Let’s take apart piecemeal your broad generalization about Tony’s blog. You seem to be a defender of Scientology. Would you join Scientology as it exists today, based on what you know about it? I didn’t think so. Would you join Scientology today knowing only what you would read from news reports that are readily yielded up by a quick Google search for ‘Scientology’?” I didn’t think so, either.

      I think that it is entirely possible for a reasonably intelligent person to have gotten sucked into something like Scientology back in the day when information was hard to come by, when you couldn’t just whip out your iPhone and ask Siri, “is Scientology good or bad?” When I lived in SF in the early 1980s, I met more than a handful of people who were the usual sorts of boring professionals from good schools who renounced their worldly lives and moved up to Oregon to follow Rajneesh. Scientology seems to be a lot worse than other groups in terms of what happens to you once you’re in.

      And it’s not clear that people stay in Scientology because they’re stupid. Some are. Some are too far gone to be rehabilitated to reality even with abundant therapy. But I think a surprising percentage of those who stay are miserable but they are staying for supremely rational reasons: their customer base or family members are in the cult and the “exit cost” is far too high. It’s a supremely rational calculation. The cult of Scientology retains members exactly the same way that Al Qaeda and other large terrorist groups do: you lose not only your own life (perhaps not literally in the case of Scn) but the lives of your family are at risk too. There are a large number of “under the radar” people who pretend to do Scientology only to avoid the cost of walking away.

      Lastly, your writing style reminds me of someone I have had very similar discussions with in the past. I’m wondering if you might be a big fan of the art of Chagall.

      • Freddie Hubbard

        JohnP, did you see what Espiando said?

        Are you seeing this?

        My first post on your blog, and it’s the same insanity all over again!

        Yes, there are SPECIFIC examples of auditing having a beneficial effect. You spoke in broader terms …

        To talk about these specific examples, I could go to a more Scientology-friendly site … but I’m not into Scientology, I’m into brain science!

        I find brain science endlessly fascinating. It inspires me in a ‘spiritual’ way, if you can imagine that.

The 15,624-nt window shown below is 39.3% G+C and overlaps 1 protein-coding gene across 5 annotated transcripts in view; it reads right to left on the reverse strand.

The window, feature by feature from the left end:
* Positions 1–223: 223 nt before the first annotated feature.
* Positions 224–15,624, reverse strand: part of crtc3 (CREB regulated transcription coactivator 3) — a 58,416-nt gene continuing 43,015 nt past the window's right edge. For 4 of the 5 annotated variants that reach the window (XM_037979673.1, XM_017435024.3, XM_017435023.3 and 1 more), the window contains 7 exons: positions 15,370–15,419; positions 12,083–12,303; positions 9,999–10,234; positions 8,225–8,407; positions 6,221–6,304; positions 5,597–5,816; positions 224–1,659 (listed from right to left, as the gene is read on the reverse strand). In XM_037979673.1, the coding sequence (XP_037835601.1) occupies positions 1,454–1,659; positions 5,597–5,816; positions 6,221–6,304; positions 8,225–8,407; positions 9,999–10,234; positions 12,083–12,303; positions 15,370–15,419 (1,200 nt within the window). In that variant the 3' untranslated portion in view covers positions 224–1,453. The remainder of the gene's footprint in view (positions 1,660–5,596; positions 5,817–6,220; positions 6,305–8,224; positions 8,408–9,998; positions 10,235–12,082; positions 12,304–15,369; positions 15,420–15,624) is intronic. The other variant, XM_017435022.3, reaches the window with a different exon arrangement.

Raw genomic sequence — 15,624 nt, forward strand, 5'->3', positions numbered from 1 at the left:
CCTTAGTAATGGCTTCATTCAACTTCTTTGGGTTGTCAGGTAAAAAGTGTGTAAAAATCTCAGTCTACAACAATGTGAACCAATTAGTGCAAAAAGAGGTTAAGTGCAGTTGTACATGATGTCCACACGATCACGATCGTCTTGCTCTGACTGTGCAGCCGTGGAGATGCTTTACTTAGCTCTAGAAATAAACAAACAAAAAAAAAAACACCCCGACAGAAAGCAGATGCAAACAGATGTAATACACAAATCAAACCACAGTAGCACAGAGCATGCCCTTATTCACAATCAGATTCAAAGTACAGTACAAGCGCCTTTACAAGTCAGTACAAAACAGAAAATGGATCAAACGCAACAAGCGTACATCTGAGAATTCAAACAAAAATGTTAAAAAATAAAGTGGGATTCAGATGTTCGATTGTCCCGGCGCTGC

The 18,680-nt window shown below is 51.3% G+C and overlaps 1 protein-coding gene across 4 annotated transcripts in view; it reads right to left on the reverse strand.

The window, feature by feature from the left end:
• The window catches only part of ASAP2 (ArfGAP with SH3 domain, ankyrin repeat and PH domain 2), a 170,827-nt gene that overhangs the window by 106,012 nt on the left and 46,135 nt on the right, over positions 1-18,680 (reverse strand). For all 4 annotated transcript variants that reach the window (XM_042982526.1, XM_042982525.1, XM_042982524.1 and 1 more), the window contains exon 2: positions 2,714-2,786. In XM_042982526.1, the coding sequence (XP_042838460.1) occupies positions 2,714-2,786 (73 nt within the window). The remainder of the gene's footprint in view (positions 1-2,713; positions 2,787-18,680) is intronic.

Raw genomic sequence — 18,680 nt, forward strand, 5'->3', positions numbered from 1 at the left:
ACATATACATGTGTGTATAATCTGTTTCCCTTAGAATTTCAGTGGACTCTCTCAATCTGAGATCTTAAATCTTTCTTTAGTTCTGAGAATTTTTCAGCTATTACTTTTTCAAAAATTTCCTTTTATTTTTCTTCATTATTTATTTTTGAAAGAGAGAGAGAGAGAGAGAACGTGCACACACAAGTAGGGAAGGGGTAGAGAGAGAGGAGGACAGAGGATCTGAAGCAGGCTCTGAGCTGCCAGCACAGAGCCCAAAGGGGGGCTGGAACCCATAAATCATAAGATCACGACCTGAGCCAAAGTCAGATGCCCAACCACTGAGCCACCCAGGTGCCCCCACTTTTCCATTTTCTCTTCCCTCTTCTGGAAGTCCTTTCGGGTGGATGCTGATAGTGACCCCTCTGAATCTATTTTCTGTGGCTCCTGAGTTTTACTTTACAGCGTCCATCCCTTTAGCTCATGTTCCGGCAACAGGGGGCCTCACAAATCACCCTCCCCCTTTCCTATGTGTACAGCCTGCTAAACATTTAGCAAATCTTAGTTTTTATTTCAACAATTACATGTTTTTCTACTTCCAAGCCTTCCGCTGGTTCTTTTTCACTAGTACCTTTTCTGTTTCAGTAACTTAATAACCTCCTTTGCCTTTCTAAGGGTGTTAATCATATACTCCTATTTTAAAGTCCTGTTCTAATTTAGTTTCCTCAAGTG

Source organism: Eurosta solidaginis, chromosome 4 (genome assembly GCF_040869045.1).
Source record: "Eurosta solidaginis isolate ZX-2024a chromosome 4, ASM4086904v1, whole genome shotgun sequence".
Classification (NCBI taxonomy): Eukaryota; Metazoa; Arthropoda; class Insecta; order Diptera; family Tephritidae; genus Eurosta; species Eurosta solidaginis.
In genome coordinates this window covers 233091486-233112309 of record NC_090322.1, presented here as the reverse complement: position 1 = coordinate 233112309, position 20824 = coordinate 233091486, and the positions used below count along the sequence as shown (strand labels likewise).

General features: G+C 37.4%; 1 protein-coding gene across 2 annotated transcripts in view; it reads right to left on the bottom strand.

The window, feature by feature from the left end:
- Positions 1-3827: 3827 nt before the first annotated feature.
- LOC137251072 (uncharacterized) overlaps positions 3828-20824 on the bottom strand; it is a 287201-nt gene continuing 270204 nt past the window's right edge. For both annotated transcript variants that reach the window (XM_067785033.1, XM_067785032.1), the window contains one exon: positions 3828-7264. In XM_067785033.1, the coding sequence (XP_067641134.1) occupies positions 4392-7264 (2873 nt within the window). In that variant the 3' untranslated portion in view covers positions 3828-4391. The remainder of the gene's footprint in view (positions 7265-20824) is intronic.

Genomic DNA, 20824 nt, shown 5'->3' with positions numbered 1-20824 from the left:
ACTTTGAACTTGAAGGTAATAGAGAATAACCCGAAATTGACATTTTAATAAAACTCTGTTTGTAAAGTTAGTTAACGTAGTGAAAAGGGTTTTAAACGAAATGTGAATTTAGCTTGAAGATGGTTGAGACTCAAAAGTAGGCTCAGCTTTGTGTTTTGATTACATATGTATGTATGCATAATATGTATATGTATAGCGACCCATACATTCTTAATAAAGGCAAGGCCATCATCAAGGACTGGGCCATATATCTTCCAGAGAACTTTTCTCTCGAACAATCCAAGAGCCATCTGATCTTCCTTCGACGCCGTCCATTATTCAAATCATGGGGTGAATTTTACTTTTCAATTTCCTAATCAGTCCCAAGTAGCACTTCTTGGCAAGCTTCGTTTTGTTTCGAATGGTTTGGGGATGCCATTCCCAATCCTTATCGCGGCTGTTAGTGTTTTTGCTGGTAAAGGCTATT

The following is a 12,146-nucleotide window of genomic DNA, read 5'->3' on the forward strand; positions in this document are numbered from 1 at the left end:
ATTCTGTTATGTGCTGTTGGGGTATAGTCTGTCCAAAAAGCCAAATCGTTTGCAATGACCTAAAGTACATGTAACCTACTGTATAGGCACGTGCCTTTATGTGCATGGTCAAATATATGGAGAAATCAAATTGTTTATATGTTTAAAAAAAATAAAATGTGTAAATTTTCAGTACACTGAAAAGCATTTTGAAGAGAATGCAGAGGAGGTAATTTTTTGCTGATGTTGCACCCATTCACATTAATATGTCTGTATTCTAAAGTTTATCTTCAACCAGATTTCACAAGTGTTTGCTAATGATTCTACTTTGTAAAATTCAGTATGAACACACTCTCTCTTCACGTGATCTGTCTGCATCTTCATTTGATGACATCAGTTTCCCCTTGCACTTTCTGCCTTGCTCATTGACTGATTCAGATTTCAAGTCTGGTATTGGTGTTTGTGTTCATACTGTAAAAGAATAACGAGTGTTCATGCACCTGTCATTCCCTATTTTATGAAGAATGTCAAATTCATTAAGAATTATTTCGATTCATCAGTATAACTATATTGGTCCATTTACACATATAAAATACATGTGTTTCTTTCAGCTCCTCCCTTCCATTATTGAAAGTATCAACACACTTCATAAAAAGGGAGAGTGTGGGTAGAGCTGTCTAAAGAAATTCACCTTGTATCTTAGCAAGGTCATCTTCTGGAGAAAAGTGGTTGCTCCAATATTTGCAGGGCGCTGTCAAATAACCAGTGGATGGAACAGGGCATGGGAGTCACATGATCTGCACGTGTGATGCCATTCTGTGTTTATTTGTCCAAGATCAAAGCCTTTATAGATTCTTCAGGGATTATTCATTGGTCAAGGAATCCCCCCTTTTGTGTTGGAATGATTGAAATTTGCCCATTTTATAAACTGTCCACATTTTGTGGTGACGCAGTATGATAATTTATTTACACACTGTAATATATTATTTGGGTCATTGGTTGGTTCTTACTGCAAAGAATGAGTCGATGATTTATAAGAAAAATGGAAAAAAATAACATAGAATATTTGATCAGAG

Questions like “Is there a God,” are non-falsifiable … it’s hard to prove or disprove.

        But consciousness is an unmistakable reality.

        Anyone reading this sentence is conscious.

        It just so happens I am fascinated by the question, “What is consciousness?”

        To me, you would answer that question FIRST, and I think science offers the most interesting and intelligent discussion of that subject. And yes, there are specific examples of auditing where I feel my consciousness was modulated in way, and that’s interesting to me. So, does that make me different than the other scientology-haters? Because I do hate it, even though there are some aspects of it that I still think about from time to time.

        When I was a clam, I thought of spirituality being the source of everything.

        I can still look at things in that spiritual way. It’s easy. But I don’t NEED to look at it that way. Been there, done that!

        I’m much more open minded. And it’s great to read books written by highly intelligent researchers, even if they’re atheists!

        No Scientologist wants to hear about the brain.

        Even Jon Atack said, when he tried to read about brain science, he found it repugnant!

        It just goes to show – a lot of these exes still think like Scientologists! Tory Magoo, Jon Atack, J. Swift with his clam cosmology, and on and on.

        I would recommend certain books to them, and tell them to pay special attention to those ideas which contradict Scientology!

        That’s how you get that scino shit out of your system! You expose it to the light of real science.

        Yet, when I talk about the brain on your blog, geniuses like Espiando think I’m still “in”:

        “If you’re an Ex rather than being an OSA plant, you’re still stuck with the mentality that was programmed into you by Scientology”

        And if I disagree with Tony, (about anything), that means I’m an OSA troll.

        WTF? How frking stupid is that?

        Out of respect to you and your blog, I don’t want to curse Espiando out … but I feel very frustrated.

        If an ex is treated unfairly on Tony’s blog, Tony never says anything to stop it … in fact, he encourages it!

        He calls them “dupes,” and in effect, he’s giving Bunkerites the green light to treat certain exes in a condescending manner … that’s when intelligent conversation crosses over into hate-speech, but I already went over that in my previous comment.

        Blogs, like nightclubs, take on the personality of the proprietor.

        JohnP, I’m hoping your blog will be something better.

        If you truly want intelligent discussion, you must set the tone.

        (If not you, whom?)

        I think people will follow your lead if you say something about intellectual fairness and respect.

        (Last Call !)

        SAY SOMETHING, JohnP!

        Or it’s “kiss the check-out girl goodbye.” 🙁

        • John P.

          While I am also intrigued by thinking about big questions like “what is consciousness,” I don’t think I have accumulated enough expertise to have something useful to say. I had a friend who was a cognitive neuroscientist, and while I loved to hear her talk shop, I wasn’t able at that time to indulge my intellectual curiosity enough to be meaningful. As a result, my thinking about larger questions of consciousness is likely to be limited. One of the things you learn on Wall Street is to STFU when you don’t know something with an appropriate level of confidence for the discussion. That applies to me here.